Should You Invest in These Cash Cows

Nihar is a member of The Motley Fool Blog Network -- entries represent the personal opinion of the blogger and are not formally edited.

Software is one of the most common types of products where the cost of selling one versus 1,000 is fairly marginal. There is very little replication cost for software as opposed to manufacturing physical products. Offering services can fall in the middle if it requires employees, but can also be an automated service or access to a software.

These types of businesses come in many varieties, but when they first start transitioning or growing into this new kind of business, it can mean great things for the stock. With the potential for economic growth here in the U.S. and a resurgence in Europe, the idea that a company can sell more without incurring a subsequent higher cost is a tantalizing one. Nothing ever proves this simple or ideal, but it is definitely a start.

Why copy, when you can email?

I wonder if any children under the age of 13 can remember Xerox (NYSE: XRX), because even in the 90s, the push to call it photocopying was well underway. Now the idea of paper copies is headed into obsolescence and absurdity. Even government documents like taxes can be submitted online. Xerox has not slipped into the black hole with the clay cylinder and papyrus makers of old. It has moved strongly into services.

E-discovery is one of the most interesting services, which is expected to grow significantly over the next few years though Xerox is in enterprise e-discovery only. E-discovery is a part of the discovery process in legal proceedings and is becoming increasingly important as a part of pre-trial preparation.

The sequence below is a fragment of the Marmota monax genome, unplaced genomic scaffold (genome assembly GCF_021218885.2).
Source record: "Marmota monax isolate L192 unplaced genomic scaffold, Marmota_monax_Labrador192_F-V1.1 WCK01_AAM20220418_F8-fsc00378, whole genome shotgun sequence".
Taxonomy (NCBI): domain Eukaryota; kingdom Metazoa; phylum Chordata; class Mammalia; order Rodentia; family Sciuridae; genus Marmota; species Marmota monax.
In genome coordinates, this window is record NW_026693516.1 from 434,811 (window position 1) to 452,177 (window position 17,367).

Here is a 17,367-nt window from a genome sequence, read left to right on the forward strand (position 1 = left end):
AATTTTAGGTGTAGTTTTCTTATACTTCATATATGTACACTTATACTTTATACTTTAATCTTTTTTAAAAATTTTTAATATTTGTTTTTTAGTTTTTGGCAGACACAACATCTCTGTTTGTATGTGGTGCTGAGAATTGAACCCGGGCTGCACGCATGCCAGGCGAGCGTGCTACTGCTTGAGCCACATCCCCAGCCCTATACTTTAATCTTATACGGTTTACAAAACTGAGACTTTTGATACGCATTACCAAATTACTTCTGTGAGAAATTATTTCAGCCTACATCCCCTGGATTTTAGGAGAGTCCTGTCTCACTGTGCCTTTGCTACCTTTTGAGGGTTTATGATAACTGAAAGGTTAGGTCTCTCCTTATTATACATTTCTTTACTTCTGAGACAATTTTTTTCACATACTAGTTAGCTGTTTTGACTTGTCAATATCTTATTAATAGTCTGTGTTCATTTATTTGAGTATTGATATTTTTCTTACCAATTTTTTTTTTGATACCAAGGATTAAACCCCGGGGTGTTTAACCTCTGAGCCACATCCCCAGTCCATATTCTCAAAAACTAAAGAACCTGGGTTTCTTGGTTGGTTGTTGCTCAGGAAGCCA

The role of e-discovery will only expand, and this is a masterful stroke by Xerox if it wants to take multiple bites into the whole “big data” apple. E-discovery is part of that poorly defined concept, and anyone familiar with the U.S. legal system knows it involves vast amounts of money.

It is worth looking into the other services that Xerox is in and plans on entering, including digital document management and other printing services. The company is also entering the e-learning business. Services offer higher margins, and even if the top line doesn’t grow, better margins mean a fatter bottom line.

Xerox has a bit more debt than I would like to see, with $8.5 billion in debt versus $993 million in cash. The company sports almost a 2.5% dividend, which is small considering the company will largely remain outside the spotlight in the near-term. Consider that its three-year return is 18%, which is dismal given the last three years. Profit margins are hovering around 5%, and a key sign of success will be for this number to increase.

Adobe Systems (NASDAQ: ADBE) is a software company moving to software-as-a-service model, and while it is a little behind the curve, it is never too late. As Adobe increases its subscriber base, it will not be incurring proportionally increasing costs. Other than offering the bandwidth and capacity, it takes the same number of people to roll out features to 100 people as it does to 1 million people.

A subscription model offers consistency to Adobe’s revenue. Instead of rolling out a new version, it has a consistent revenue stream and can release features as they are ready. At least that is what I would hope they do. The stability is not trivial. Imagine the share price impact if the company had to push back a release of the next version, and pushing expected revenue to the next year while replacing it with nothing.